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Showing posts from October, 2016

Not on the dirty floor

Baby changers are a great necessary aren't they for whenever parents go shopping, hospitals, days out, resturaunts etc...you name it and practically every place will have baby changing units. They are a life saver esp for those poonamis (poop explosions that basically go everywhere and require a full clean set of clothes)! But where are the facilities for those children more specifically disabled children who are often incontinent for much longer , sometimes for the rest of their lives?
There are less than 1000 changing places in the UK alone...that's shocking considering how many toilets there are that come with a baby changing unit. In this day and age people go on about human rights, equality and do everything they can to ensure their needs are being met but what about disabled children/adults? They deserve dignity just like the rest of you, decent changing facilities are needed to make this possible.
Would you sit on a public toilet floor? Would you even walk bare footed…

Tuning her ears

We were looking forward to Faith getting her new hearing aids and seeing how they make a difference for her...with the help of Leo my eldest we chose pink coloured hearing aids (how I wish they let adults chose coloured hearing aids instead of the boring tan or silver coloured ones !) So when her appointment finally came through to get fitted we were looking forward to it. She was 10wks old when she got them. We watched patiently for an hour as they tuned it to her levels of hearing , trying the moulds, getting new ones done as they didn't fit well, watching them put tubes in her ears to try and record feedback levels etc etc. .she tolerated them and even fell asleep during it as it was rather boring for her! We didn't need to learn how to look after them as We already know with our own aids, we were given a bag with various things like battery checker, puffer, cords to attach hearing aid to clothes so you don't lose them, double sided tape to tape the aids to her head! Y…

Halloween is too scary

It's that time of the year again that many children love - Halloween. Dressing up, carving their pumpkins, going trick n treating, parties and most of all the huge amount of sweets they get!!! I must admit I have never allowed my boys to go trick n treating purely because all my friends live too far away & with the world we live in now, its not safe and I get too anxious. But thankfully my boys aren't too fussed and are happy enough with the parties at school and our little house celebration on Halloween night.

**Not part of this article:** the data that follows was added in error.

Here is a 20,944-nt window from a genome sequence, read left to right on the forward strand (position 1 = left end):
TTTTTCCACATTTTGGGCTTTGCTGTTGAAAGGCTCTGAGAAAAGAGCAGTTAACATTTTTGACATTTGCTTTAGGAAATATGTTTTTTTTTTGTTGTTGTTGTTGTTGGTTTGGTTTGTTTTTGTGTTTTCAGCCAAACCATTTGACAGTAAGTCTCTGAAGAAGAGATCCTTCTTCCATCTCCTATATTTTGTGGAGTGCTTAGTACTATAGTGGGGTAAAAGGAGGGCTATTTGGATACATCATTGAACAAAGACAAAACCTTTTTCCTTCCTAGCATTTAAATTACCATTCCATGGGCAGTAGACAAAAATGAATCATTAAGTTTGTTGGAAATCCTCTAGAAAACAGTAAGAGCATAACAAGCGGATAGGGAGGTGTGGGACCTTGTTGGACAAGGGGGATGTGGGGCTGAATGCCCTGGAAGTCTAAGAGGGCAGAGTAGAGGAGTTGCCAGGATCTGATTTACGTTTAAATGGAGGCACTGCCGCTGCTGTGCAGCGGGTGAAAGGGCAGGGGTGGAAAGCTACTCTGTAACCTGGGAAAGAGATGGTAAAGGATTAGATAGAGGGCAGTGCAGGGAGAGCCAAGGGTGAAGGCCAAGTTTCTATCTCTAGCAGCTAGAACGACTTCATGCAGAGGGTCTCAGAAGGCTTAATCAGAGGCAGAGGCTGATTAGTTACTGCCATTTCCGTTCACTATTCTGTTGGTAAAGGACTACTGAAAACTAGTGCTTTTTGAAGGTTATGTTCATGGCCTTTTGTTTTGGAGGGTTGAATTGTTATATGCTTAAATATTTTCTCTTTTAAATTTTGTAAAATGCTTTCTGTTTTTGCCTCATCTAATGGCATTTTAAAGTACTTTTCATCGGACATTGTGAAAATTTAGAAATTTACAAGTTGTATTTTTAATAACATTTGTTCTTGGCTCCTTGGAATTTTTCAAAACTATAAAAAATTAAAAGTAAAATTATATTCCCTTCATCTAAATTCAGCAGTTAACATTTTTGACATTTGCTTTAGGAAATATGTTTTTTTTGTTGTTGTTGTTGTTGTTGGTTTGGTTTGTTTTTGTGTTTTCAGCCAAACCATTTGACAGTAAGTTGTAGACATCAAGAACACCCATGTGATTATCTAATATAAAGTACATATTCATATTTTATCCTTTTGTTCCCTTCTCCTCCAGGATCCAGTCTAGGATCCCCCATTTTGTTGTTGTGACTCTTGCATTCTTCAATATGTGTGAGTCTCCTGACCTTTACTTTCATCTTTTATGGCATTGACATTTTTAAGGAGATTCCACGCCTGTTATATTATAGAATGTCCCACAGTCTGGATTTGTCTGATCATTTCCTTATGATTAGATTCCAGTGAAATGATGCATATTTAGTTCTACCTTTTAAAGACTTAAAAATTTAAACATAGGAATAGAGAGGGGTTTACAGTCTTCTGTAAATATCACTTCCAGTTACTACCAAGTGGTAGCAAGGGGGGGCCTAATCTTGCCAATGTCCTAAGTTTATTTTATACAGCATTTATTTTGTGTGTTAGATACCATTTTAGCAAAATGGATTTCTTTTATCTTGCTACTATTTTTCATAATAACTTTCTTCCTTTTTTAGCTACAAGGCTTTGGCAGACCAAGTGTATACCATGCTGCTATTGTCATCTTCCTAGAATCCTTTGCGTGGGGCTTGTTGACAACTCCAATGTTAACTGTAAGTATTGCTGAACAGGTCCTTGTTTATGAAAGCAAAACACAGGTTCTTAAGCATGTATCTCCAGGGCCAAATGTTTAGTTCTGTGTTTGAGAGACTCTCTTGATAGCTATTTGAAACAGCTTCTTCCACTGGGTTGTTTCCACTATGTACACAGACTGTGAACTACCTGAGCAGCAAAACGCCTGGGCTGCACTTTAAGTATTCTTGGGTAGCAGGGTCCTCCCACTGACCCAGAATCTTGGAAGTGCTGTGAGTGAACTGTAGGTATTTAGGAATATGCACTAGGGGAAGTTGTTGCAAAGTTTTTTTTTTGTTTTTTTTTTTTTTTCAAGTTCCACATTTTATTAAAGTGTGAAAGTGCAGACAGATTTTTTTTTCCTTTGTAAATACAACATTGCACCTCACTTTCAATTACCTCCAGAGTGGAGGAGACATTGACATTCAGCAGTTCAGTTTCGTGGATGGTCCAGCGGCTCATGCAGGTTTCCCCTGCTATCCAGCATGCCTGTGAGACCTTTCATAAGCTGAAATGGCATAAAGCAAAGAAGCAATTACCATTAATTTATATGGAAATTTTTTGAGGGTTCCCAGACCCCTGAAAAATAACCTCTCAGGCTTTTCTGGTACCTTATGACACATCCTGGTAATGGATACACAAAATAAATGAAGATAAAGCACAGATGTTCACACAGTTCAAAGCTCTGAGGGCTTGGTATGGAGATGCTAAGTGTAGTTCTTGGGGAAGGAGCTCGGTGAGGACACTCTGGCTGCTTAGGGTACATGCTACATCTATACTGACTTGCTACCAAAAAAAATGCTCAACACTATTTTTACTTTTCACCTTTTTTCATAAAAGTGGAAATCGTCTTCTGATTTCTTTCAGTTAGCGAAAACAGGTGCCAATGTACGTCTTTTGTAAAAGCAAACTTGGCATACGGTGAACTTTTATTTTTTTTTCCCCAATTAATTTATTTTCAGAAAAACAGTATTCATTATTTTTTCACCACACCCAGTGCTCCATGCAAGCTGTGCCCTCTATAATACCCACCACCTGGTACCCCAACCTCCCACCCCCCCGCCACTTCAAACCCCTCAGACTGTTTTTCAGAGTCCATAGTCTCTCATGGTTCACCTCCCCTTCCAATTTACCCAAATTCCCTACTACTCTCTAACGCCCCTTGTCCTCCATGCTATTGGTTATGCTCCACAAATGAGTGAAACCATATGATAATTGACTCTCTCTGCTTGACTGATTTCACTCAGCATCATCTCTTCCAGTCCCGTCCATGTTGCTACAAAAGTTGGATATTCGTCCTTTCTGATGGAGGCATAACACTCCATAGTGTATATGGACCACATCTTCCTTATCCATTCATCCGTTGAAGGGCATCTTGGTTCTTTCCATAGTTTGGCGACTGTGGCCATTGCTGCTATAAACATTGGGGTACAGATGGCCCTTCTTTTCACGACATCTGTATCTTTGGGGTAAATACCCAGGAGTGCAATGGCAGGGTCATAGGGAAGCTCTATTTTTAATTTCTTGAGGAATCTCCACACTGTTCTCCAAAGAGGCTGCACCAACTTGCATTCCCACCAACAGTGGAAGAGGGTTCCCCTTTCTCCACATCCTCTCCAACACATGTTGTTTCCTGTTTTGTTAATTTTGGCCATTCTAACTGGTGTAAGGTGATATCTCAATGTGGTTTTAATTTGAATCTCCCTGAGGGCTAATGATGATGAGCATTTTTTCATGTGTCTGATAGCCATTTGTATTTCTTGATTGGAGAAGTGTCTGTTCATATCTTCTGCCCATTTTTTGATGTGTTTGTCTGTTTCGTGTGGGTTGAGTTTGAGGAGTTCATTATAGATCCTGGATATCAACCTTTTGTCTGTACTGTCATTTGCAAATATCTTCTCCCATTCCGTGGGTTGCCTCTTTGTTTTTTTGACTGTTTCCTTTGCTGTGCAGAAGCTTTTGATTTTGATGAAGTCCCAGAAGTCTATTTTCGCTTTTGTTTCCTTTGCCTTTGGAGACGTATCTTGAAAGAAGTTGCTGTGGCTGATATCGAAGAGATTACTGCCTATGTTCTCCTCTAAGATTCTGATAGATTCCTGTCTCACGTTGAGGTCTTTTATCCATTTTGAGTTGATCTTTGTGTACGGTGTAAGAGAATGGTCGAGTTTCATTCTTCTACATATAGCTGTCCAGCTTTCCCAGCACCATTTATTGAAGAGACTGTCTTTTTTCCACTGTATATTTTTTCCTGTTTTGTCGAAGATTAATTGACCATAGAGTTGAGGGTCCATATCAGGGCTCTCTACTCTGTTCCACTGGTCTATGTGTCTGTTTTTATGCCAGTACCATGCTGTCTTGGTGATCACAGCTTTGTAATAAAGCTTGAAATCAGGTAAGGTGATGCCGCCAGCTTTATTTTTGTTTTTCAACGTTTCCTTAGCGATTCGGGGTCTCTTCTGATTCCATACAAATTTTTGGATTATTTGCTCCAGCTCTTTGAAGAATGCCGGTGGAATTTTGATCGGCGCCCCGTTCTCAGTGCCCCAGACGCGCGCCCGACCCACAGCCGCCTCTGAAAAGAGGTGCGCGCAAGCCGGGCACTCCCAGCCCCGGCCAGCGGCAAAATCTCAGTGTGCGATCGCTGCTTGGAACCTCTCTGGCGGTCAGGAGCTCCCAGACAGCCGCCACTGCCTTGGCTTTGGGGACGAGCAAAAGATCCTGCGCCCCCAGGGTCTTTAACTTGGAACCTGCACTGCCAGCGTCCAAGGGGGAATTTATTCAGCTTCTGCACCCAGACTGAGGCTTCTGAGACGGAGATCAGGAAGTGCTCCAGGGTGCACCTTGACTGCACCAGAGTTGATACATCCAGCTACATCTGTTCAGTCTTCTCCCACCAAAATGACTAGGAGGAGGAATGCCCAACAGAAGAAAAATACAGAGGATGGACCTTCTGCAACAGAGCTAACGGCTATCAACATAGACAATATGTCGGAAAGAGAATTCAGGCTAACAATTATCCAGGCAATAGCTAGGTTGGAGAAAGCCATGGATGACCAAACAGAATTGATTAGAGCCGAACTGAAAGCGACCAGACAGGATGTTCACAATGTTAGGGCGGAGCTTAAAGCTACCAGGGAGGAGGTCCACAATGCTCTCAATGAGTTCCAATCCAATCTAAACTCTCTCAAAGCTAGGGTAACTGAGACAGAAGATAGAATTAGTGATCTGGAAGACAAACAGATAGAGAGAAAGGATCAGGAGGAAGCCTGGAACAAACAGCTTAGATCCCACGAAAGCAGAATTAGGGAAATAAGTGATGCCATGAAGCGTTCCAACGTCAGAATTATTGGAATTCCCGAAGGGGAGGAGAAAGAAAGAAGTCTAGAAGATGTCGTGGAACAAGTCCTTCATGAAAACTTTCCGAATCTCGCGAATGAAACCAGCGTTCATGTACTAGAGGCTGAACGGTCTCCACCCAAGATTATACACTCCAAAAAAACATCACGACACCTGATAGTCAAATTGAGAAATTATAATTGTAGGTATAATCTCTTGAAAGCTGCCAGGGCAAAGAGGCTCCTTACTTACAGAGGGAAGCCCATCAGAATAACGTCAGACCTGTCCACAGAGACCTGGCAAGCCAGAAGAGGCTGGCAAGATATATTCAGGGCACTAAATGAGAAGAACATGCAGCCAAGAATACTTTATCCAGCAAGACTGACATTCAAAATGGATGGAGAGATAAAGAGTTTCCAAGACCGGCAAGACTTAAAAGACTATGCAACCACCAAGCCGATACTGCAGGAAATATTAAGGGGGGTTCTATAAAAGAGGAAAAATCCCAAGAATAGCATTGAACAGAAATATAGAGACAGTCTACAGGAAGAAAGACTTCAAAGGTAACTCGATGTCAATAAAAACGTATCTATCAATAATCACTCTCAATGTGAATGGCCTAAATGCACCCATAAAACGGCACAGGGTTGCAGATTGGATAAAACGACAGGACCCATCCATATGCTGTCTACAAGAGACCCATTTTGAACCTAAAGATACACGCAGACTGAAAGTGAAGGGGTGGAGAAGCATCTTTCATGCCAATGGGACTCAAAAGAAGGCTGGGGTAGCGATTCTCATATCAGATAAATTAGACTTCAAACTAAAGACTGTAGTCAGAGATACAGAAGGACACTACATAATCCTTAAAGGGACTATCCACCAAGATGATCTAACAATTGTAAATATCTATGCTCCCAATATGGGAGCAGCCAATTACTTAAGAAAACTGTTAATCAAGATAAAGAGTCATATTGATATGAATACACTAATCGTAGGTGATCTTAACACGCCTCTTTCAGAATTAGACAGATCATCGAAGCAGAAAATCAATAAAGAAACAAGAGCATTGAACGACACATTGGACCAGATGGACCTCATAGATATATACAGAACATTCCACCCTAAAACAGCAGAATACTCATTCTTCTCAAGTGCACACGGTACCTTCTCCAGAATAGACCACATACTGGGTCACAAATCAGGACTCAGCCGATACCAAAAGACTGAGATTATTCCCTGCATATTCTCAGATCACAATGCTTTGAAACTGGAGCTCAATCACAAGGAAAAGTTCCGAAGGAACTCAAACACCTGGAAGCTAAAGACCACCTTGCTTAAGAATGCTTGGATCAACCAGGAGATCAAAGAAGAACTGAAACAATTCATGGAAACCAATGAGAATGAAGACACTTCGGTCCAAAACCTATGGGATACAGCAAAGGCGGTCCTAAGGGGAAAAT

But when you have a child with additional needs who is terrified of Halloween you come to dread this time of the year every year, longing it for to be over so that your child can be less anxious and you don't have to worry about going out,  and visiting shops.
Roo's very first Halloween was special as he had just learned to sit unaided 3 days beforehand which was a huge milestone considering he was 3 wks from turning 1. We captured that moment on camera with t…

The older one

The one person who has surprised me with how supportive and caring he can be is my eldest . He is the one who showed me what motherhood is like, taught me the ups and downs of being a parent, who showed me that the love between a parent and child is unlike any other. When his brother Lucas came along he played the adoring , protective big brother until they got to a certain age and sibling rivalry started and still goes on to this day! Then along came Roo and he was so upset when he realised Roo was different to Lucas and had issues, we were often at the hospital during the first few years of Roo life so he was often sent to his grandparents or aunty house to be looked after along with Lucas. He also started to become difficult and emotional at home and in school he was bullied for a while due to having a disabled brother and parents who were deaf. We put a stop to the bullying but the damage was done. He became angry and resentful esp towards me. Young carers helped for a short time…

A simple gesture

This time last year we were told we had to make a decision about what education setting would be best for Roo. After many meetings, speaking to various professionals all who had their opinions, sleepless nights and wishing for a Crystal ball so that you could get a glimpse into the future to see if the decision is the right one we finally made the choice. Despite everyone's different opinions the decision was ultimately up to us as we were his parents. It was so hard as we were scared of making the wrong decision but we realised that we couldn't look too far forward into the future, we needed to concentrate on the present time so decision made, paperwork done and then it was summer break so we put it all behind us and concentrated on having some family time.
As the day drew closer for Roo to start school , the sleepless nights started again (well we already have sleepless nights but I'm talking about the precious hours that I was allowed to sleep but now unable to due to my…